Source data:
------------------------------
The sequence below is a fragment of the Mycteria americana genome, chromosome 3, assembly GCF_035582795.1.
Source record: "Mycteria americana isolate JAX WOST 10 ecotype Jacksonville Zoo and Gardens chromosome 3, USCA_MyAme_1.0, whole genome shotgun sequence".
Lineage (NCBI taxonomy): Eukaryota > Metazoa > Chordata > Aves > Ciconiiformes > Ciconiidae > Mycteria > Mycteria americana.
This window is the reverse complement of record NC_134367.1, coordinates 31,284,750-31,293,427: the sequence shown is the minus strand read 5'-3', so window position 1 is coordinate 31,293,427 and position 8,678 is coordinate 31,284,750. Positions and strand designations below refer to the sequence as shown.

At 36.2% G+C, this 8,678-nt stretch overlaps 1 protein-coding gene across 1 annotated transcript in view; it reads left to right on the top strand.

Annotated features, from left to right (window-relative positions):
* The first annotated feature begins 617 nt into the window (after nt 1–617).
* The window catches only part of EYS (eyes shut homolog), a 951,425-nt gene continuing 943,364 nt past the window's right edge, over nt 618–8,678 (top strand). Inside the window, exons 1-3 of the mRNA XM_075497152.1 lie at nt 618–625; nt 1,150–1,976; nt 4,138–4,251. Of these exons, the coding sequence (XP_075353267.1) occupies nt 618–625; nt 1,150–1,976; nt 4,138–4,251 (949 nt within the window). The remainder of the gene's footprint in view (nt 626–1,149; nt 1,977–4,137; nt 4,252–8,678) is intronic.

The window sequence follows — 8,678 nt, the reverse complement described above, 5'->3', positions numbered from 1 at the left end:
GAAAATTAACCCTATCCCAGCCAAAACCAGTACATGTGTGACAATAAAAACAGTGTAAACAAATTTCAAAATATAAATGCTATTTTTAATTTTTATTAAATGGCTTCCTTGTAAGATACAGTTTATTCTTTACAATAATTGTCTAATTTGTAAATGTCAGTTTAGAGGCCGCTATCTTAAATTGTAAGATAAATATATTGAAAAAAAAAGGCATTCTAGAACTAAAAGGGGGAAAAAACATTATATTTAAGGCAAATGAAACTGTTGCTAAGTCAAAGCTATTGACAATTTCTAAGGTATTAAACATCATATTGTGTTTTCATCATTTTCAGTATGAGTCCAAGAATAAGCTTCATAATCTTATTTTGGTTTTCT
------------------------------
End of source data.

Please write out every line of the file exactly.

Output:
The sequence below is a fragment of the Mycteria americana genome, chromosome 3, assembly GCF_035582795.1.
Source record: "Mycteria americana isolate JAX WOST 10 ecotype Jacksonville Zoo and Gardens chromosome 3, USCA_MyAme_1.0, whole genome shotgun sequence".
Lineage (NCBI taxonomy): Eukaryota > Metazoa > Chordata > Aves > Ciconiiformes > Ciconiidae > Mycteria > Mycteria americana.
This window is the reverse complement of record NC_134367.1, coordinates 31,284,750-31,293,427: the sequence shown is the minus strand read 5'-3', so window position 1 is coordinate 31,293,427 and position 8,678 is coordinate 31,284,750. Positions and strand designations below refer to the sequence as shown.

At 36.2% G+C, this 8,678-nt stretch overlaps 1 protein-coding gene across 1 annotated transcript in view; it reads left to right on the top strand.

Annotated features, from left to right (window-relative positions):
* The first annotated feature begins 617 nt into the window (after nt 1–617).
* The window catches only part of EYS (eyes shut homolog), a 951,425-nt gene continuing 943,364 nt past the window's right edge, over nt 618–8,678 (top strand). Inside the window, exons 1-3 of the mRNA XM_075497152.1 lie at nt 618–625; nt 1,150–1,976; nt 4,138–4,251. Of these exons, the coding sequence (XP_075353267.1) occupies nt 618–625; nt 1,150–1,976; nt 4,138–4,251 (949 nt within the window). The remainder of the gene's footprint in view (nt 626–1,149; nt 1,977–4,137; nt 4,252–8,678) is intronic.

The window sequence follows — 8,678 nt, the reverse complement described above, 5'->3', positions numbered from 1 at the left end:
GAAAATTAACCCTATCCCAGCCAAAACCAGTACATGTGTGACAATAAAAACAGTGTAAACAAATTTCAAAATATAAATGCTATTTTTAATTTTTATTAAATGGCTTCCTTGTAAGATACAGTTTATTCTTTACAATAATTGTCTAATTTGTAAATGTCAGTTTAGAGGCCGCTATCTTAAATTGTAAGATAAATATATTGAAAAAAAAAGGCATTCTAGAACTAAAAGGGGGAAAAAACATTATATTTAAGGCAAATGAAACTGTTGCTAAGTCAAAGCTATTGACAATTTCTAAGGTATTAAACATCATATTGTGTTTTCATCATTTTCAGTATGAGTCCAAGAATAAGCTTCATAATCTTATTTTGGTTTTCT